Bricolage IS WRITTEN by Jeff Cable and is based in the United Kingdom.

This blog aspires to provide COHERENT and relevant Material for all cast TECHNICIANS. 

Radiograph Interpretation

It is vitally important to the work carried out by cast technicians that we can view the radiographic evidence of the injury we are putting into a cast. Occasionally we will see an instruction that calls for a well-moulded cast. It should not require saying that every cast should be well moulded but without access to X-ray images, we are unlikely to be able to feel enough through the cast or see enough clinically, to be able to mould a cast adequately.

The amount of instruction that cast technicians can obtain for X-ray image interpretation is likely to be limited by the tempo and amount of the work we must complete. A busy fracture clinic is no place to stop and consult a radiologist about what we can see on an X-ray image. Unusually, there are several online courses of instruction in basic radiographic interpretation.

The best of these courses is undertaken completely online. The image quality and the example galleries are beautifully produced and the navigation system is very easy to work. The course is accredited by the Royal College of Radiologists and one can study any section which covers their needs.

The relevance of the many tutorial images to our work is likely to be restricted to the appendicular skeleton, which is available as a separate course, culminating in 60 questions with the pass mark set at 85%. Scores of 90 and 95% earn a merit and a distinction respectively.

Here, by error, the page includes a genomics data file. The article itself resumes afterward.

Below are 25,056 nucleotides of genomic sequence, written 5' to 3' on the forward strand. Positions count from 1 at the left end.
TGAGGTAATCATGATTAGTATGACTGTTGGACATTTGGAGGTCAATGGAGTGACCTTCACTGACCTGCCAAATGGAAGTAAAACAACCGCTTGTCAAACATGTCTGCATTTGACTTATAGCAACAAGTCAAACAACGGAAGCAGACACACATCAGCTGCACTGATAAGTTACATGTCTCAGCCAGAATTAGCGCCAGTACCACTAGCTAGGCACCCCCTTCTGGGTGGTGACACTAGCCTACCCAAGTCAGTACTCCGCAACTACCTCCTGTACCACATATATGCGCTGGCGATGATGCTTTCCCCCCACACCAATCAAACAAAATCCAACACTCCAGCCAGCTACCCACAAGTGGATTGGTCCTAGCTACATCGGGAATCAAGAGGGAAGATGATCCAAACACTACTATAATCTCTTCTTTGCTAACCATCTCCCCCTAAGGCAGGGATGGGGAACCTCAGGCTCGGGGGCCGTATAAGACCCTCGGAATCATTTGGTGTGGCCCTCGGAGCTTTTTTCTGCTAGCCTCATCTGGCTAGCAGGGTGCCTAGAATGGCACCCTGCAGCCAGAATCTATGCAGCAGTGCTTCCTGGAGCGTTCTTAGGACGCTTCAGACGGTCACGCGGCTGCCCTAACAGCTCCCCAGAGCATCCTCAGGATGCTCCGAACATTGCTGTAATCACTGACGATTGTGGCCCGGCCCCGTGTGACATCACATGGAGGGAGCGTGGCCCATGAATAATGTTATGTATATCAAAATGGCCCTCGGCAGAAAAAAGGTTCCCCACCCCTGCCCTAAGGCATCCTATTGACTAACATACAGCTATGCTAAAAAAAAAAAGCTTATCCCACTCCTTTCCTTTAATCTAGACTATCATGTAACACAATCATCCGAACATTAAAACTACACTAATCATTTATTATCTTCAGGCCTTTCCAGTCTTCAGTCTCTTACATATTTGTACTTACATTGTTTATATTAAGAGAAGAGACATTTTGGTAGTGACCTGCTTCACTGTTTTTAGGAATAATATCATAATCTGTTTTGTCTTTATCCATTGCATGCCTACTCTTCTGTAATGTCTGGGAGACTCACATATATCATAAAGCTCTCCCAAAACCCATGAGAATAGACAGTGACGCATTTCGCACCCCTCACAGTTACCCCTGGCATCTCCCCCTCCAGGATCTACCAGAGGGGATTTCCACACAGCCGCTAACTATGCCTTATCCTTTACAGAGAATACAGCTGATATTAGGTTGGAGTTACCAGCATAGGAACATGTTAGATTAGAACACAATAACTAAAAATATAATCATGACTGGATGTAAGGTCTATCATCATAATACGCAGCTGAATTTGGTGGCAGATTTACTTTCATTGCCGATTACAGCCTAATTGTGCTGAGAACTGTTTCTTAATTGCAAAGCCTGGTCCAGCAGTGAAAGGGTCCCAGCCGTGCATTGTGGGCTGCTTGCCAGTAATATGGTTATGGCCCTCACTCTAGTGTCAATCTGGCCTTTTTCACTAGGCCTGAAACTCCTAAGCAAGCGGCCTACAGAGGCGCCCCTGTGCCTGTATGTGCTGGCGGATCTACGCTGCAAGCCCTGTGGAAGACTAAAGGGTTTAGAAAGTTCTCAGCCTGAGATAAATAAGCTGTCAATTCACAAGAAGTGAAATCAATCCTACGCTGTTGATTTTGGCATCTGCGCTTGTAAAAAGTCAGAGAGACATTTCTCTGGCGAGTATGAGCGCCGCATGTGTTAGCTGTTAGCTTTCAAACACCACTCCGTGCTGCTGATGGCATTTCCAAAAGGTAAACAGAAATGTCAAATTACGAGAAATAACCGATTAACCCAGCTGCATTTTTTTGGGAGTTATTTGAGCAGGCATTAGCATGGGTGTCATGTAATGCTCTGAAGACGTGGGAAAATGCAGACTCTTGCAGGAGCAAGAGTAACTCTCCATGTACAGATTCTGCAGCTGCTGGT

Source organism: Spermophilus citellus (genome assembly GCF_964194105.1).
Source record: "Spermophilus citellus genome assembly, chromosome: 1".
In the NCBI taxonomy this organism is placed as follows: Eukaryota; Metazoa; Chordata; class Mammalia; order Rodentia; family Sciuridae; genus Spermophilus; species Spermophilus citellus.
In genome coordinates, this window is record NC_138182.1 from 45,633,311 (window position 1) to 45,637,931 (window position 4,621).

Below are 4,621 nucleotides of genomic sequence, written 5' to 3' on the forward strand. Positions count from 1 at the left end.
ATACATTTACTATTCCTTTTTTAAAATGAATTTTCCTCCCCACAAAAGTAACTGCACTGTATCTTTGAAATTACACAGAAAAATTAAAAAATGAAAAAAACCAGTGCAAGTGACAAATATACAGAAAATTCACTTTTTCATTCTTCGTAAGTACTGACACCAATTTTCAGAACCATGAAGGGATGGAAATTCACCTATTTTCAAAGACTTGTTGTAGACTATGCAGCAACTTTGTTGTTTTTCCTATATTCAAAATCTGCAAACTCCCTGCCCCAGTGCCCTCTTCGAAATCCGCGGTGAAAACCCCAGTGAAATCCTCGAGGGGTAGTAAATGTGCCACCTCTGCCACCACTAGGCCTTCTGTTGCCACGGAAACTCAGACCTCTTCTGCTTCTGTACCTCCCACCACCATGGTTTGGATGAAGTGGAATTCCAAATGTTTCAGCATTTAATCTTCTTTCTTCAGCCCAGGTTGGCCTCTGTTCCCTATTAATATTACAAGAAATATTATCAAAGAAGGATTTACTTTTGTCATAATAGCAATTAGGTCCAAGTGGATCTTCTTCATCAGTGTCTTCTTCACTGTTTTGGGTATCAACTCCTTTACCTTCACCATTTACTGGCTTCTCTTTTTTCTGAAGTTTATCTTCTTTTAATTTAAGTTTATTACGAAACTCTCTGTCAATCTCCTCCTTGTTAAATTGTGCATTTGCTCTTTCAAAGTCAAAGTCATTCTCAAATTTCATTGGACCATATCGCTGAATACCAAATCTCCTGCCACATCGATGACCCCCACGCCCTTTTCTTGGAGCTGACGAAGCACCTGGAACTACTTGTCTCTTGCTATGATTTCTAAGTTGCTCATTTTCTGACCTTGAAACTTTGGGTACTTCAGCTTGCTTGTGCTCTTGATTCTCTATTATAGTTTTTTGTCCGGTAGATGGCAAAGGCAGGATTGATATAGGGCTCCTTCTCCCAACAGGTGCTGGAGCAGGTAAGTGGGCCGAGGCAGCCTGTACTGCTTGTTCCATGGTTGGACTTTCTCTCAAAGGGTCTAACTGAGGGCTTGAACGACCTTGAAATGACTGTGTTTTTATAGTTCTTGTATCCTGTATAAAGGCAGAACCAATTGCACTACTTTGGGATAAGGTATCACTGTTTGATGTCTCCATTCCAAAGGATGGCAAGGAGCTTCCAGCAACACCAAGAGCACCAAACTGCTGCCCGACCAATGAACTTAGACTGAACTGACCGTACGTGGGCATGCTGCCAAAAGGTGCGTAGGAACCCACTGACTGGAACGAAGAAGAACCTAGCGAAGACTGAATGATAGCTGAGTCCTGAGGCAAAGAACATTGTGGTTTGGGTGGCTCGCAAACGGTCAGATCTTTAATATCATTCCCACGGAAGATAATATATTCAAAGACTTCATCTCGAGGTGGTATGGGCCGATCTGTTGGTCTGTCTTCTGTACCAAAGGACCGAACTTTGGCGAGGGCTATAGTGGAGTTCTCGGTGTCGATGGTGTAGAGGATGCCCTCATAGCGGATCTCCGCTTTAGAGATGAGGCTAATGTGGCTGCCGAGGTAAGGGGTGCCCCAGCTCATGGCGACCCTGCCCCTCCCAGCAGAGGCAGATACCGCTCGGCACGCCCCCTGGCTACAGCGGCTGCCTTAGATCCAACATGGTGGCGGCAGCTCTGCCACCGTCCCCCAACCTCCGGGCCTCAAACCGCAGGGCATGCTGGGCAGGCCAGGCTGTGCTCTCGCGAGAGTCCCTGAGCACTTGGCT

The course provides additional material to the appendicular skeleton radiographs. There is a section on Musculoskeletal X-ray - General Principles including bone anatomy, joint anatomy, systematic approach and viewing principles. Another section details the basics of X-ray physics, which is complementary to knowledge of X-ray interpretation and covers X-ray production, X-ray beam, X-ray densities and X-ray safety.

The final section discusses an introduction to the subject of Trauma X-ray. The subjects covered include fracture description, comminuted fractures, fracture displacement, pathological fractures, fracture types, dislocation injuries, fracture complications, fracture mimics and foreign bodies.

The upper limb tutorial covers the clavicle, acromioclavicular joint, glenohumeral joint, scapula, humerus, elbow, radius and ulna, wrist, hands and fingers. The lower limb tutorial covers hip fractures and dislocations, femoral shaft, knee joint, tibia and fibula, ankle joint, calcaneus and foot.

Without demonstrating the course material and the website navigation, it is impossible to convey just how good this course material is. There are two galleries of upper limb cases and two galleries of lower limb cases which are provided as additional material to the course tutorials. All of the images are those of adolescents or adults. A separate paediatric course will become available in the future. 

The website is administered by a consultant radiologist and it is an exemplar of what can be done with sufficient knowledge and interest. The course is of a very high standard and the certificate (endorsed by the Royal College of Radiologists) and the 5 CPD points will assist any cast technician to improve their clinical practice. Follow the link here to undertake the Radiology Interpretation Masterclass. The examination is made available for a small fee. Five attempts are permitted and the highest mark is appended to the certificate. 

Tibial Plateau Fractures

Focussed Rigidity Casting